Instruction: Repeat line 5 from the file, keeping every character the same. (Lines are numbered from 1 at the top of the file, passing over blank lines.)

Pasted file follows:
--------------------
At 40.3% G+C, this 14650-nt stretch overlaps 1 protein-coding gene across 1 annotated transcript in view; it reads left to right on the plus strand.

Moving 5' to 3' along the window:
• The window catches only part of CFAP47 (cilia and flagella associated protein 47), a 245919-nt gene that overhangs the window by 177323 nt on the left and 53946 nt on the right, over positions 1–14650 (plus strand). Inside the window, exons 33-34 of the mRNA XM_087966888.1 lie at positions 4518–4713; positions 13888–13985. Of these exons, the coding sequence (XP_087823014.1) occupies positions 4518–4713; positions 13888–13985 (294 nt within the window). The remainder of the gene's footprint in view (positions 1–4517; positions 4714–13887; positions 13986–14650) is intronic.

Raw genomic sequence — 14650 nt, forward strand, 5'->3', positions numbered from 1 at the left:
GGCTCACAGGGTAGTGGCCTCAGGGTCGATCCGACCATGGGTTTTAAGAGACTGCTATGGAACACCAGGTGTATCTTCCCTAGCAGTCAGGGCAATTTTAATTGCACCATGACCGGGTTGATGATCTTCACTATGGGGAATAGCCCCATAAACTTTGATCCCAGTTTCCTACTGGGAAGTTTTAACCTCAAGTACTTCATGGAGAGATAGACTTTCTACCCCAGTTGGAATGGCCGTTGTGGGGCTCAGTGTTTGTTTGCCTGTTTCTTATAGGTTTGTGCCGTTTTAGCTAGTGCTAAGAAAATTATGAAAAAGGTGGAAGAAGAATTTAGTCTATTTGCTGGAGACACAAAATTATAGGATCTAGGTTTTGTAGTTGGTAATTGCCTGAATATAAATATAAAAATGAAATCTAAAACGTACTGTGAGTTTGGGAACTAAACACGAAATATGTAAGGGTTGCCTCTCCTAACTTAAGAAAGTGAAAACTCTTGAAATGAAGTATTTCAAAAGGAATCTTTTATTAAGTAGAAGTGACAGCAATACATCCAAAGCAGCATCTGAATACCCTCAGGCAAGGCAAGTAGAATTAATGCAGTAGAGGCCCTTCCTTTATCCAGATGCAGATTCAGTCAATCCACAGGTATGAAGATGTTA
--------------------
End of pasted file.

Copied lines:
GGCTCACAGGGTAGTGGCCTCAGGGTCGATCCGACCATGGGTTTTAAGAGACTGCTATGGAACACCAGGTGTATCTTCCCTAGCAGTCAGGGCAATTTTAATTGCACCATGACCGGGTTGATGATCTTCACTATGGGGAATAGCCCCATAAACTTTGATCCCAGTTTCCTACTGGGAAGTTTTAACCTCAAGTACTTCATGGAGAGATAGACTTTCTACCCCAGTTGGAATGGCCGTTGTGGGGCTCAGTGTTTGTTTGCCTGTTTCTTATAGGTTTGTGCCGTTTTAGCTAGTGCTAAGAAAATTATGAAAAAGGTGGAAGAAGAATTTAGTCTATTTGCTGGAGACACAAAATTATAGGATCTAGGTTTTGTAGTTGGTAATTGCCTGAATATAAATATAAAAATGAAATCTAAAACGTACTGTGAGTTTGGGAACTAAACACGAAATATGTAAGGGTTGCCTCTCCTAACTTAAGAAAGTGAAAACTCTTGAAATGAAGTATTTCAAAAGGAATCTTTTATTAAGTAGAAGTGACAGCAATACATCCAAAGCAGCATCTGAATACCCTCAGGCAAGGCAAGTAGAATTAATGCAGTAGAGGCCCTTCCTTTATCCAGATGCAGATTCAGTCAATCCACAGGTATGAAGATGTTA